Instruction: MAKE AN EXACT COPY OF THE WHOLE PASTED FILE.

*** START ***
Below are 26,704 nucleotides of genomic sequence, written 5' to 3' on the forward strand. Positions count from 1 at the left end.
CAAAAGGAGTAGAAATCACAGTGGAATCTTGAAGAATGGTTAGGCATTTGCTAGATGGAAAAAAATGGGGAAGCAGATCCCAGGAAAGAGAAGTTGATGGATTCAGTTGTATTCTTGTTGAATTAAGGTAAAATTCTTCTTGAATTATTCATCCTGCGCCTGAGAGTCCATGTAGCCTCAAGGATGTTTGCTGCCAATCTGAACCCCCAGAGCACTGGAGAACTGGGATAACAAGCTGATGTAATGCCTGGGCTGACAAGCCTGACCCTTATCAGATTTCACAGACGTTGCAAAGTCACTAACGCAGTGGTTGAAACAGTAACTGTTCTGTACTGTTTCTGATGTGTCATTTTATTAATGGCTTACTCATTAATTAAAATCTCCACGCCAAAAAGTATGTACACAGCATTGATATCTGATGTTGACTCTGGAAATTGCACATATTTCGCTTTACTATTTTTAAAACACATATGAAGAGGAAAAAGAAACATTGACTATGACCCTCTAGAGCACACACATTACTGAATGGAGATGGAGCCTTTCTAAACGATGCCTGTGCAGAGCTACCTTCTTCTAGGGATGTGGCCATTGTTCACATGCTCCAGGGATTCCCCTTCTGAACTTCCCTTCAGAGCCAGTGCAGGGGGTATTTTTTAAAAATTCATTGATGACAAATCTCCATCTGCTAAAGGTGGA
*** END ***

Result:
Below are 26,704 nucleotides of genomic sequence, written 5' to 3' on the forward strand. Positions count from 1 at the left end.
CAAAAGGAGTAGAAATCACAGTGGAATCTTGAAGAATGGTTAGGCATTTGCTAGATGGAAAAAAATGGGGAAGCAGATCCCAGGAAAGAGAAGTTGATGGATTCAGTTGTATTCTTGTTGAATTAAGGTAAAATTCTTCTTGAATTATTCATCCTGCGCCTGAGAGTCCATGTAGCCTCAAGGATGTTTGCTGCCAATCTGAACCCCCAGAGCACTGGAGAACTGGGATAACAAGCTGATGTAATGCCTGGGCTGACAAGCCTGACCCTTATCAGATTTCACAGACGTTGCAAAGTCACTAACGCAGTGGTTGAAACAGTAACTGTTCTGTACTGTTTCTGATGTGTCATTTTATTAATGGCTTACTCATTAATTAAAATCTCCACGCCAAAAAGTATGTACACAGCATTGATATCTGATGTTGACTCTGGAAATTGCACATATTTCGCTTTACTATTTTTAAAACACATATGAAGAGGAAAAAGAAACATTGACTATGACCCTCTAGAGCACACACATTACTGAATGGAGATGGAGCCTTTCTAAACGATGCCTGTGCAGAGCTACCTTCTTCTAGGGATGTGGCCATTGTTCACATGCTCCAGGGATTCCCCTTCTGAACTTCCCTTCAGAGCCAGTGCAGGGGGTATTTTTTAAAAATTCATTGATGACAAATCTCCATCTGCTAAAGGTGGA